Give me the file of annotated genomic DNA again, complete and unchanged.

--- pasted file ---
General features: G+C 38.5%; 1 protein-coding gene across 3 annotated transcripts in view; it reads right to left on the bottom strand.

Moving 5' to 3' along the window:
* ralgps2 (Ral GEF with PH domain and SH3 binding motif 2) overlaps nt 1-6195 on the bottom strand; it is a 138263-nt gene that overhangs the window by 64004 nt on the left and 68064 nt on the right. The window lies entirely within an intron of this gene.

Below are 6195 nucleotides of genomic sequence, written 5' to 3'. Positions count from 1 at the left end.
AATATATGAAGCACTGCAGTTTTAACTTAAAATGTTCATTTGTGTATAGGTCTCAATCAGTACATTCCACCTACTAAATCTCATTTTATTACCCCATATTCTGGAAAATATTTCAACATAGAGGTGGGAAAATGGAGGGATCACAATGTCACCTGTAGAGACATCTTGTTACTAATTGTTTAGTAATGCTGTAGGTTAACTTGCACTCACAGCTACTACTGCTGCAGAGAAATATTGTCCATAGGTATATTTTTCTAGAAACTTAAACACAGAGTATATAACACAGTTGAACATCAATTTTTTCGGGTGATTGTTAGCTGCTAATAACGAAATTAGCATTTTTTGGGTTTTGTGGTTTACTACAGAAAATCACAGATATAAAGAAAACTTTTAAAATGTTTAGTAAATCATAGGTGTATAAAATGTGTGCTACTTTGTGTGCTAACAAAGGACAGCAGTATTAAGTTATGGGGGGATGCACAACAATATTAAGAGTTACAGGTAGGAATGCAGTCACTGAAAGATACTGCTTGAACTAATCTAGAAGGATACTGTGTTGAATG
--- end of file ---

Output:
General features: G+C 38.5%; 1 protein-coding gene across 3 annotated transcripts in view; it reads right to left on the bottom strand.

Moving 5' to 3' along the window:
* ralgps2 (Ral GEF with PH domain and SH3 binding motif 2) overlaps nt 1-6195 on the bottom strand; it is a 138263-nt gene that overhangs the window by 64004 nt on the left and 68064 nt on the right. The window lies entirely within an intron of this gene.

Below are 6195 nucleotides of genomic sequence, written 5' to 3'. Positions count from 1 at the left end.
AATATATGAAGCACTGCAGTTTTAACTTAAAATGTTCATTTGTGTATAGGTCTCAATCAGTACATTCCACCTACTAAATCTCATTTTATTACCCCATATTCTGGAAAATATTTCAACATAGAGGTGGGAAAATGGAGGGATCACAATGTCACCTGTAGAGACATCTTGTTACTAATTGTTTAGTAATGCTGTAGGTTAACTTGCACTCACAGCTACTACTGCTGCAGAGAAATATTGTCCATAGGTATATTTTTCTAGAAACTTAAACACAGAGTATATAACACAGTTGAACATCAATTTTTTCGGGTGATTGTTAGCTGCTAATAACGAAATTAGCATTTTTTGGGTTTTGTGGTTTACTACAGAAAATCACAGATATAAAGAAAACTTTTAAAATGTTTAGTAAATCATAGGTGTATAAAATGTGTGCTACTTTGTGTGCTAACAAAGGACAGCAGTATTAAGTTATGGGGGGATGCACAACAATATTAAGAGTTACAGGTAGGAATGCAGTCACTGAAAGATACTGCTTGAACTAATCTAGAAGGATACTGTGTTGAATG